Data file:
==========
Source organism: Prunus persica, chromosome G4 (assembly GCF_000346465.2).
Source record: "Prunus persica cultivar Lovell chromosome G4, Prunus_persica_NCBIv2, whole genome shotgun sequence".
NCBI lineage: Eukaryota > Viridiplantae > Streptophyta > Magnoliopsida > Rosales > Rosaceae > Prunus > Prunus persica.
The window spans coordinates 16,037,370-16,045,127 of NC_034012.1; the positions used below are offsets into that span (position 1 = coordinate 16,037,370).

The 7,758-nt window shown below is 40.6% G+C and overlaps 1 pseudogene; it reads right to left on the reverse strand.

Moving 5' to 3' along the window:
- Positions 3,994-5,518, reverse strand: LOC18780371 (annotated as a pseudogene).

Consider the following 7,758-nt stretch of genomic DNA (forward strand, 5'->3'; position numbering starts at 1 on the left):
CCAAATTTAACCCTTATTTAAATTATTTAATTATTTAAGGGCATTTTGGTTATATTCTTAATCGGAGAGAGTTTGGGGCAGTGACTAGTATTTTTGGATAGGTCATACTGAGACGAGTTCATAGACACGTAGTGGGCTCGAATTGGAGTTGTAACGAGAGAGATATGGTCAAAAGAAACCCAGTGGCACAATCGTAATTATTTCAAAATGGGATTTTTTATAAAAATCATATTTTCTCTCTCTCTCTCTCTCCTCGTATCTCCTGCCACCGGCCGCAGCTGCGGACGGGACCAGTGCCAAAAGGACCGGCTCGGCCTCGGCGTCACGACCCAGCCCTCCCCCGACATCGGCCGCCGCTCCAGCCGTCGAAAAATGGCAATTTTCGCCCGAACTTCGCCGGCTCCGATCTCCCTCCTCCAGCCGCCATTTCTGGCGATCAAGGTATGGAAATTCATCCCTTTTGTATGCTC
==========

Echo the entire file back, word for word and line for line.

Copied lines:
Source organism: Prunus persica, chromosome G4 (assembly GCF_000346465.2).
Source record: "Prunus persica cultivar Lovell chromosome G4, Prunus_persica_NCBIv2, whole genome shotgun sequence".
NCBI lineage: Eukaryota > Viridiplantae > Streptophyta > Magnoliopsida > Rosales > Rosaceae > Prunus > Prunus persica.
The window spans coordinates 16,037,370-16,045,127 of NC_034012.1; the positions used below are offsets into that span (position 1 = coordinate 16,037,370).

The 7,758-nt window shown below is 40.6% G+C and overlaps 1 pseudogene; it reads right to left on the reverse strand.

Moving 5' to 3' along the window:
- Positions 3,994-5,518, reverse strand: LOC18780371 (annotated as a pseudogene).

Consider the following 7,758-nt stretch of genomic DNA (forward strand, 5'->3'; position numbering starts at 1 on the left):
CCAAATTTAACCCTTATTTAAATTATTTAATTATTTAAGGGCATTTTGGTTATATTCTTAATCGGAGAGAGTTTGGGGCAGTGACTAGTATTTTTGGATAGGTCATACTGAGACGAGTTCATAGACACGTAGTGGGCTCGAATTGGAGTTGTAACGAGAGAGATATGGTCAAAAGAAACCCAGTGGCACAATCGTAATTATTTCAAAATGGGATTTTTTATAAAAATCATATTTTCTCTCTCTCTCTCTCTCCTCGTATCTCCTGCCACCGGCCGCAGCTGCGGACGGGACCAGTGCCAAAAGGACCGGCTCGGCCTCGGCGTCACGACCCAGCCCTCCCCCGACATCGGCCGCCGCTCCAGCCGTCGAAAAATGGCAATTTTCGCCCGAACTTCGCCGGCTCCGATCTCCCTCCTCCAGCCGCCATTTCTGGCGATCAAGGTATGGAAATTCATCCCTTTTGTATGCTC